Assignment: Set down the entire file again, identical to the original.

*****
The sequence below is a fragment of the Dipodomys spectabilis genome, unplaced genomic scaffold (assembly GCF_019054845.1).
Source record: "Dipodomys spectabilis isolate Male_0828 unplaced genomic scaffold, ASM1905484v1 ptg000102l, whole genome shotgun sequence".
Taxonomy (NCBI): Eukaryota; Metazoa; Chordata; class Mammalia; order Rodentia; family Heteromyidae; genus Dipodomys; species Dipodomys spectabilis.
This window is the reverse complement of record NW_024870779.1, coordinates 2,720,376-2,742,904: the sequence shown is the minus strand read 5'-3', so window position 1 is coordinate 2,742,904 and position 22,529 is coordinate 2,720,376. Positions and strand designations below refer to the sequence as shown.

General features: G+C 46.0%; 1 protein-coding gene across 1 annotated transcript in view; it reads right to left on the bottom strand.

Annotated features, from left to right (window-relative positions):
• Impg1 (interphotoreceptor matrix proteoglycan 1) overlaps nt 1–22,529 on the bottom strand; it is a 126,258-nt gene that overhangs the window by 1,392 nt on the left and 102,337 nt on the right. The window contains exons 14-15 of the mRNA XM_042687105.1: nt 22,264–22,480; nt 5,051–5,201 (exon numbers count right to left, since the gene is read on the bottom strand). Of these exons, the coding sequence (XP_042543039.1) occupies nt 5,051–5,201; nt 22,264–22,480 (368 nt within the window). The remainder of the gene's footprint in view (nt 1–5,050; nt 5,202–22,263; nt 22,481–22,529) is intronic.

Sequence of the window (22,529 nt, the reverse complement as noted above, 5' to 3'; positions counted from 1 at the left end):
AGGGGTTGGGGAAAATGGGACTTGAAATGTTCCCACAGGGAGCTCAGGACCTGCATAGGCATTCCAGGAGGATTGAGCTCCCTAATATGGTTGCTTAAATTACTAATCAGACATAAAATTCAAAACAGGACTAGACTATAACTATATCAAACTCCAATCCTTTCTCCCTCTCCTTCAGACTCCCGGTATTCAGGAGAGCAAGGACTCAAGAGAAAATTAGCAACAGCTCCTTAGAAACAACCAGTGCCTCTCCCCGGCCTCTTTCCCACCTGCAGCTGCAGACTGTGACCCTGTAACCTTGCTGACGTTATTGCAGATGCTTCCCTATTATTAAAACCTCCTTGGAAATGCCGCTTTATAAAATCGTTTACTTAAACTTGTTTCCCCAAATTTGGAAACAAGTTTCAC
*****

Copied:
The sequence below is a fragment of the Dipodomys spectabilis genome, unplaced genomic scaffold (assembly GCF_019054845.1).
Source record: "Dipodomys spectabilis isolate Male_0828 unplaced genomic scaffold, ASM1905484v1 ptg000102l, whole genome shotgun sequence".
Taxonomy (NCBI): Eukaryota; Metazoa; Chordata; class Mammalia; order Rodentia; family Heteromyidae; genus Dipodomys; species Dipodomys spectabilis.
This window is the reverse complement of record NW_024870779.1, coordinates 2,720,376-2,742,904: the sequence shown is the minus strand read 5'-3', so window position 1 is coordinate 2,742,904 and position 22,529 is coordinate 2,720,376. Positions and strand designations below refer to the sequence as shown.

General features: G+C 46.0%; 1 protein-coding gene across 1 annotated transcript in view; it reads right to left on the bottom strand.

Annotated features, from left to right (window-relative positions):
• Impg1 (interphotoreceptor matrix proteoglycan 1) overlaps nt 1–22,529 on the bottom strand; it is a 126,258-nt gene that overhangs the window by 1,392 nt on the left and 102,337 nt on the right. The window contains exons 14-15 of the mRNA XM_042687105.1: nt 22,264–22,480; nt 5,051–5,201 (exon numbers count right to left, since the gene is read on the bottom strand). Of these exons, the coding sequence (XP_042543039.1) occupies nt 5,051–5,201; nt 22,264–22,480 (368 nt within the window). The remainder of the gene's footprint in view (nt 1–5,050; nt 5,202–22,263; nt 22,481–22,529) is intronic.

Sequence of the window (22,529 nt, the reverse complement as noted above, 5' to 3'; positions counted from 1 at the left end):
AGGGGTTGGGGAAAATGGGACTTGAAATGTTCCCACAGGGAGCTCAGGACCTGCATAGGCATTCCAGGAGGATTGAGCTCCCTAATATGGTTGCTTAAATTACTAATCAGACATAAAATTCAAAACAGGACTAGACTATAACTATATCAAACTCCAATCCTTTCTCCCTCTCCTTCAGACTCCCGGTATTCAGGAGAGCAAGGACTCAAGAGAAAATTAGCAACAGCTCCTTAGAAACAACCAGTGCCTCTCCCCGGCCTCTTTCCCACCTGCAGCTGCAGACTGTGACCCTGTAACCTTGCTGACGTTATTGCAGATGCTTCCCTATTATTAAAACCTCCTTGGAAATGCCGCTTTATAAAATCGTTTACTTAAACTTGTTTCCCCAAATTTGGAAACAAGTTTCAC